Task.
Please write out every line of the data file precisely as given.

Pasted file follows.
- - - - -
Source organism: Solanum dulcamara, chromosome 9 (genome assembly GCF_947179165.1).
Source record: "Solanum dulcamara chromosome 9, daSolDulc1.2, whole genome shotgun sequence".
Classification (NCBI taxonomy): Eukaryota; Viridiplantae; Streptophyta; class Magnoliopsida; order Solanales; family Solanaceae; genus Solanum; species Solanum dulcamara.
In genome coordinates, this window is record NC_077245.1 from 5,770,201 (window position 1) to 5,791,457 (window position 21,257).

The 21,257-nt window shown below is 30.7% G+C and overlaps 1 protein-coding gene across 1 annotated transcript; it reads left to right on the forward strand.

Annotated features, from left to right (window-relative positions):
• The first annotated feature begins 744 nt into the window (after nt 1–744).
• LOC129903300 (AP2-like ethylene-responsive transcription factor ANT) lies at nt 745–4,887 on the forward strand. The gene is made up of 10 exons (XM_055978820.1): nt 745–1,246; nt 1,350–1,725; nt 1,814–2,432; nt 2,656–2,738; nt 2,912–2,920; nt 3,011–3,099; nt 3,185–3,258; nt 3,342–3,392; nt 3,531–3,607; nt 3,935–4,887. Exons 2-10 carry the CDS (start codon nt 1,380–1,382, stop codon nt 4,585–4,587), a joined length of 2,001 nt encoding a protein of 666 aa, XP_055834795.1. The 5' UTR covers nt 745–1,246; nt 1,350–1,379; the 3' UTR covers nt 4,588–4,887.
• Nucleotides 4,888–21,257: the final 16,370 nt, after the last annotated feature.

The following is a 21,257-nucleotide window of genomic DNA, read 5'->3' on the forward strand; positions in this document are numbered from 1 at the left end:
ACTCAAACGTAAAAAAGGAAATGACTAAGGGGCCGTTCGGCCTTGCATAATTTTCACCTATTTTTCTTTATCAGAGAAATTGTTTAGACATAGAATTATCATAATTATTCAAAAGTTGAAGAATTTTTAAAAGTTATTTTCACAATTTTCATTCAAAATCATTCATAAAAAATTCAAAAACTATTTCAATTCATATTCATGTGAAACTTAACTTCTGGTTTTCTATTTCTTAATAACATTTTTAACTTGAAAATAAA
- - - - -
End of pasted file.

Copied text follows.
Source organism: Solanum dulcamara, chromosome 9 (genome assembly GCF_947179165.1).
Source record: "Solanum dulcamara chromosome 9, daSolDulc1.2, whole genome shotgun sequence".
Classification (NCBI taxonomy): Eukaryota; Viridiplantae; Streptophyta; class Magnoliopsida; order Solanales; family Solanaceae; genus Solanum; species Solanum dulcamara.
In genome coordinates, this window is record NC_077245.1 from 5,770,201 (window position 1) to 5,791,457 (window position 21,257).

The 21,257-nt window shown below is 30.7% G+C and overlaps 1 protein-coding gene across 1 annotated transcript; it reads left to right on the forward strand.

Annotated features, from left to right (window-relative positions):
• The first annotated feature begins 744 nt into the window (after nt 1–744).
• LOC129903300 (AP2-like ethylene-responsive transcription factor ANT) lies at nt 745–4,887 on the forward strand. The gene is made up of 10 exons (XM_055978820.1): nt 745–1,246; nt 1,350–1,725; nt 1,814–2,432; nt 2,656–2,738; nt 2,912–2,920; nt 3,011–3,099; nt 3,185–3,258; nt 3,342–3,392; nt 3,531–3,607; nt 3,935–4,887. Exons 2-10 carry the CDS (start codon nt 1,380–1,382, stop codon nt 4,585–4,587), a joined length of 2,001 nt encoding a protein of 666 aa, XP_055834795.1. The 5' UTR covers nt 745–1,246; nt 1,350–1,379; the 3' UTR covers nt 4,588–4,887.
• Nucleotides 4,888–21,257: the final 16,370 nt, after the last annotated feature.

The following is a 21,257-nucleotide window of genomic DNA, read 5'->3' on the forward strand; positions in this document are numbered from 1 at the left end:
ACTCAAACGTAAAAAAGGAAATGACTAAGGGGCCGTTCGGCCTTGCATAATTTTCACCTATTTTTCTTTATCAGAGAAATTGTTTAGACATAGAATTATCATAATTATTCAAAAGTTGAAGAATTTTTAAAAGTTATTTTCACAATTTTCATTCAAAATCATTCATAAAAAATTCAAAAACTATTTCAATTCATATTCATGTGAAACTTAACTTCTGGTTTTCTATTTCTTAATAACATTTTTAACTTGAAAATAAA